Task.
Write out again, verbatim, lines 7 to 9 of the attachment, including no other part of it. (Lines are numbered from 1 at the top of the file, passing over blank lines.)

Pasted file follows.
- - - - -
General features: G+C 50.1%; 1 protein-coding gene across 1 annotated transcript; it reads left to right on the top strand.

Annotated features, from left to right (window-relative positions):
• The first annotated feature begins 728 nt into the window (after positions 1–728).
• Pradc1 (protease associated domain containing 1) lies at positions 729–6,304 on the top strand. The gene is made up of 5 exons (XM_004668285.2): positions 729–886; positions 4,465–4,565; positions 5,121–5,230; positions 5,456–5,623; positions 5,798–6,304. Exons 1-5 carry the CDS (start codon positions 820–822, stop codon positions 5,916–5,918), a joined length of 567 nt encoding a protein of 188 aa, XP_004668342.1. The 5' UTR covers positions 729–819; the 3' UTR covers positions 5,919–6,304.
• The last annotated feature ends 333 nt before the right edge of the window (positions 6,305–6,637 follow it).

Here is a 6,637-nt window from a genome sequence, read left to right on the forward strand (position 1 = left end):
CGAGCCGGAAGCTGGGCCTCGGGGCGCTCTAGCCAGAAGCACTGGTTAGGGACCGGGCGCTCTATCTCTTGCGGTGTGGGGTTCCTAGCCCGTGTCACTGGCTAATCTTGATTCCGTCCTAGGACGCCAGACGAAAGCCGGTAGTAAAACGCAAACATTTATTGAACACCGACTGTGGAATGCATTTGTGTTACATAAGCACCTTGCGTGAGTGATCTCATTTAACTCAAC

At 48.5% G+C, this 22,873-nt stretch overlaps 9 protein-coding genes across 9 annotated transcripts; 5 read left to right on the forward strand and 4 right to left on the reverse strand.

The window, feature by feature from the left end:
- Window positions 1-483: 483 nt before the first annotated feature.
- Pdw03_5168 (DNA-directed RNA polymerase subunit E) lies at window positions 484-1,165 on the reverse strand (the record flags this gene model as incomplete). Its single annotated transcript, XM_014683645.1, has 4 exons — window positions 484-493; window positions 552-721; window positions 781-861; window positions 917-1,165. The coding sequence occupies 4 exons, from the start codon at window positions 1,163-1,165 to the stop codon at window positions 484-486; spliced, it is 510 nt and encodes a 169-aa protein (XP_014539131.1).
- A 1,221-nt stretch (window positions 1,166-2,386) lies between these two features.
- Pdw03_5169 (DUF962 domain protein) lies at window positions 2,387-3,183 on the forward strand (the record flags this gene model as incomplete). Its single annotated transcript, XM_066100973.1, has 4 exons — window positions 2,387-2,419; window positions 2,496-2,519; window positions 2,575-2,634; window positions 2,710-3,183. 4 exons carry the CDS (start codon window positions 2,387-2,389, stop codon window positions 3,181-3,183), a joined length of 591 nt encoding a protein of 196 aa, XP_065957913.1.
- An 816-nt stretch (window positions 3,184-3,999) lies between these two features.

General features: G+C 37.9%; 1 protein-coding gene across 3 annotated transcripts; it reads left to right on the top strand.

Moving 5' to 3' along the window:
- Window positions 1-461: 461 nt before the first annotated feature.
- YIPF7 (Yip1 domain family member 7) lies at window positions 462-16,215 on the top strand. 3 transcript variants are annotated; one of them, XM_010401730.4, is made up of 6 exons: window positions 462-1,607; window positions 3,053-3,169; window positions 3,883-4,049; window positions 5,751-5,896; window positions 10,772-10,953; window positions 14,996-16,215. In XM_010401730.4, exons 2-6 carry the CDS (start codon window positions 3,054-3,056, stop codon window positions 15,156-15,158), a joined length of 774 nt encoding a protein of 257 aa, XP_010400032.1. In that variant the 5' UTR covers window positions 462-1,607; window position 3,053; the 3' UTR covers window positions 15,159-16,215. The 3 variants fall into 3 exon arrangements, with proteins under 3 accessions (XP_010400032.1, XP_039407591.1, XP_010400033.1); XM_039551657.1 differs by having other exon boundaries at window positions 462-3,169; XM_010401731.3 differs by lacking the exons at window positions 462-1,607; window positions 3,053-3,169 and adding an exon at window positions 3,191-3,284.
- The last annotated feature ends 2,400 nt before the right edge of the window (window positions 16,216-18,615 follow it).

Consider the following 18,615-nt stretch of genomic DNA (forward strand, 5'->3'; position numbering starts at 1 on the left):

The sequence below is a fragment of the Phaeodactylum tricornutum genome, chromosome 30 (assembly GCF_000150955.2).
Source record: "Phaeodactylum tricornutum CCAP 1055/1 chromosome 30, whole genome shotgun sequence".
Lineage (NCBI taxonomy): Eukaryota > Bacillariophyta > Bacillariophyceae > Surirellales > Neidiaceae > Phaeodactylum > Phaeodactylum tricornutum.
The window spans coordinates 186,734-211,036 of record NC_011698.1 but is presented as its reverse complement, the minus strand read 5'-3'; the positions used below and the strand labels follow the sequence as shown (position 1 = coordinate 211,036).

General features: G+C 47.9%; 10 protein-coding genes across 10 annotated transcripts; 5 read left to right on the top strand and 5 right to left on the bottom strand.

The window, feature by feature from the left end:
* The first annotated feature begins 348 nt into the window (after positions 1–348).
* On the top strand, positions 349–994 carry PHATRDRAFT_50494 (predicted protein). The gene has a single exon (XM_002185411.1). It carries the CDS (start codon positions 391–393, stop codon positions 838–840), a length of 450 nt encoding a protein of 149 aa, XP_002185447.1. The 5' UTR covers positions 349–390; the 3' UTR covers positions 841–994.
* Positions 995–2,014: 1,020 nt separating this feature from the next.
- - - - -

CGAGCCGGAAGCTGGGCCTCGGGGCGCTCTAGCCAGAAGCACTGGTTAGGGACCGGGCGCTCTATCTCTTGCGGTGTGGGGTTCCTAGCCCGTGTCACTGGCTAATCTTGATTCCGTCCTAGGACGCCAGACGAAAGCCGGTAGTAAAACGCAAACATTTATTGAACACCGACTGTGGAATGCATTTGTGTTACATAAGCACCTTGCGTGAGTGATCTCATTTAACTCAAC

At 48.5% G+C, this 22,873-nt stretch overlaps 9 protein-coding genes across 9 annotated transcripts; 5 read left to right on the forward strand and 4 right to left on the reverse strand.

The window, feature by feature from the left end: